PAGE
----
24th November 2017

Travelogue: A local’s guide to Madrid, Spain (part Dos)

I hope you are well rested and have had a big breakfast, as today is going to be a lot of walking and sightseeing. But we’ll be lunching at one of the best places in Madrid, so you will eat back your energy, and then some more. Let’s get started, shall we?

Over to Leli:

Starting point: Plaza de España

We start from where we left yesterday. Plaza de España is right behind the Opera Building, and adjacent to Sabatini Gardens of the Royal Palace, which were opened to public in 1978. The gardens have a formal Neoclassic style, consisting of well-sheared hedges, in symmetric geometrical patterns, adorned with a pool, statues and fountains, with trees also disposed in a symmetrical geometric shape. The statues are those of Spanish kings, not intended originally to even grace a garden, but originally crowding the adjacent palace (via wiki).

Sabatini Gardens, Madrid.
Sabatini Gardens, Madrid.

After a stroll through the beatific gardens of Palacio Real (Royal Palace), head to the Almudena Cathedral next door. It is where old and new reside together; the construction for the cathedral started in 1879, coming to a halt when civil war broke out, and the finally meeting completion is 1950. This is why you see a contrast in style, architecture and interiors. Lower portion was made first, and the catacombs reflect the history and aged culture. It is also a burial ground for Madrilian aristocrats, and is quiet and considered holy. The upper portion is relatively new, with hints of African influence.

Almudena Cathedral , Madrid.
Almudena Cathedral , Madrid.

Back on the road, and off towards Plaza de España. On the way, you will pass by Senado, Palace of the Senate; continue ahead until you reach calle de Ferraz. Across you will see a green expanse, with an Egyptian temple called Templo de Debod. This is the perfect place to catch romantic sunsets, overlooking beautiful landscape. This temple was first built in Upper Egypt in the early 2nd century BC, then dismantled and rebuilt in Madrid. It’s next to water, and the mirror images set against pink and purple skies is probably one of the most breathtaking sights in Madrid.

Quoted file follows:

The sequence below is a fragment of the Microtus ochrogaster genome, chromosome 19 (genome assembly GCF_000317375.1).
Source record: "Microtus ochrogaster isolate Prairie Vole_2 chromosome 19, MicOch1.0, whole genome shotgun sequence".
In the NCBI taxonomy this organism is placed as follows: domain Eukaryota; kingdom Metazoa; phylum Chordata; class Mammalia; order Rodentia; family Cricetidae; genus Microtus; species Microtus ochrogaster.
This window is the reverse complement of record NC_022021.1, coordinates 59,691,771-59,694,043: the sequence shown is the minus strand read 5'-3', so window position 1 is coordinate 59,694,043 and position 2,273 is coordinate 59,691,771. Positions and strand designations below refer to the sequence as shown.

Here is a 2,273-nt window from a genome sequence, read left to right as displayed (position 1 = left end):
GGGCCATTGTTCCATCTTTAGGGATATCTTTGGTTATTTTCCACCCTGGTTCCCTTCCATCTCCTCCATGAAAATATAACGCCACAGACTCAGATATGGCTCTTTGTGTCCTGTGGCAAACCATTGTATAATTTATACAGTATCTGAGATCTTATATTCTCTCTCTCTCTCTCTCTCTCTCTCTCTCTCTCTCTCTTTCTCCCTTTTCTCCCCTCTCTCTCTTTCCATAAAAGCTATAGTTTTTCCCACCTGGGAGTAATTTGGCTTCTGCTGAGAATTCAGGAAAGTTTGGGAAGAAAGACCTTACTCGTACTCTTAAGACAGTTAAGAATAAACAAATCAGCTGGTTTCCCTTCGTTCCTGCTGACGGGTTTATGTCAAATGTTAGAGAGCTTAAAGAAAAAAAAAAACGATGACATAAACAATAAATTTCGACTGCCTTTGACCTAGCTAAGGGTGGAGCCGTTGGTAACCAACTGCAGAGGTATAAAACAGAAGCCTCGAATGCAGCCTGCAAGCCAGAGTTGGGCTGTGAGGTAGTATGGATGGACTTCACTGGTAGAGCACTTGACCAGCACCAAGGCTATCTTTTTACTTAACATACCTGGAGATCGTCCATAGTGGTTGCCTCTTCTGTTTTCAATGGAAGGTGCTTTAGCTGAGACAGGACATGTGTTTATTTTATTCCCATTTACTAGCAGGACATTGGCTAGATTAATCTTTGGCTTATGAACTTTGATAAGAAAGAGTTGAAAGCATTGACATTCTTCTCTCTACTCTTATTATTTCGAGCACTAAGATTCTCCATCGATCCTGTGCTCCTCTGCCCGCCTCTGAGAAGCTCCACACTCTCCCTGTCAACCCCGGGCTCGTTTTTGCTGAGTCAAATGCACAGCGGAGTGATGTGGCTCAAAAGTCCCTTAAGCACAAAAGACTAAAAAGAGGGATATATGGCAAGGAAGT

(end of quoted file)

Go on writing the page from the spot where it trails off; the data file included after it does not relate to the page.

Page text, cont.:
Templo de Debod, Madrid.
Templo de Debod, Madrid.

Next, we are off to Don Quixote Monument at Plaza de España, with the iconic Cervantes Monument in the background. This is the western end of Gran Via, populated with shops, theatres and cafés, and a good place to spend the afternoon at. Rest some, drink some, eat some and we’ll be back to touring the city again.

Cervantes Monument, Madrid.
Cervantes Monument, Madrid.

If you are not in a mood for retail therapy and cappuccino (are you alright?) at Plaza de España, then there are museums and another district to explore as well.

For museums, Museo del Prado is highly recommended – it features one of the world’s finest collections of European art, dating from the 12th century to the early 20th century, based on the former Spanish Royal Collection, and is considered one of the greatest art museums in the world. For a contemporary take on art, head to Reina Sofia Museum with 20th century art on display.

My favourite would have to be Museo del Traje, a museum dedicated to fashion and costumes. It has over 160,000 pieces and documents, and offers invaluable insight into culture and evolution of the fabric of lifestyle in this part of the world. It is off the city centre, and you might have to take a cab, but it will be worth it.

You can also head to Plaza de Colón, if you fancy checking out the National Library. This square also commemorates the explorer Christopher Columbus, with two distinct monuments and also hosts the world’s largest Spanish flag that is 164ft high. Behind the plaza is Serrano and Goya Street, two high-end commercial streets.

And if you are a football fan, you must check out the Santiago Bernabeu Stadium while in the Colón neighbourhood. It is one of the most spectacular stadia in the world and current home stadium of Real Madrid. It has hosted the European Cup final, the UEFA Champions League Final and FIFA World Cup as well.

Santiago Bernabeu Stadium, Madrid.
Santiago Bernabeu Stadium, Madrid.

Final tips:

  • There are big hop-on hop-off buses for city tours, and are the best option if you are short on time.
  • Although Madrid is safe, it is not ‘Dubai’. It is best to avoid agglomerations and looking touristy.
  • The police is very helpful, so feel free to seek out assistance if you need it.

If you have time, I’d strongly suggest that you visit Alcala de Henares, which is about 35km northeast of Madrid. The city was one of the first bishoprics founded in Spain, and it’s historical centre is one of UNESCO’s World Heritage Sites, which stands out for its rich archaeology. It’s where Miguel de Cervantes, writer of Don Quixote, was born, and a university built in 1450s still stands proud. Also, it’s Leli’s hometown!

Day two is done and over, and I know I promised good food at the end, but I will give you something better. A dedicated post to share the best places for Spanish fare in Madrid. How’s that?

See you with some tapas and jamon in a bit!

About Shaheen 1028 Articles

Need coffee, romance, fashion and manicure to survive.
KHI – DXB – CGN

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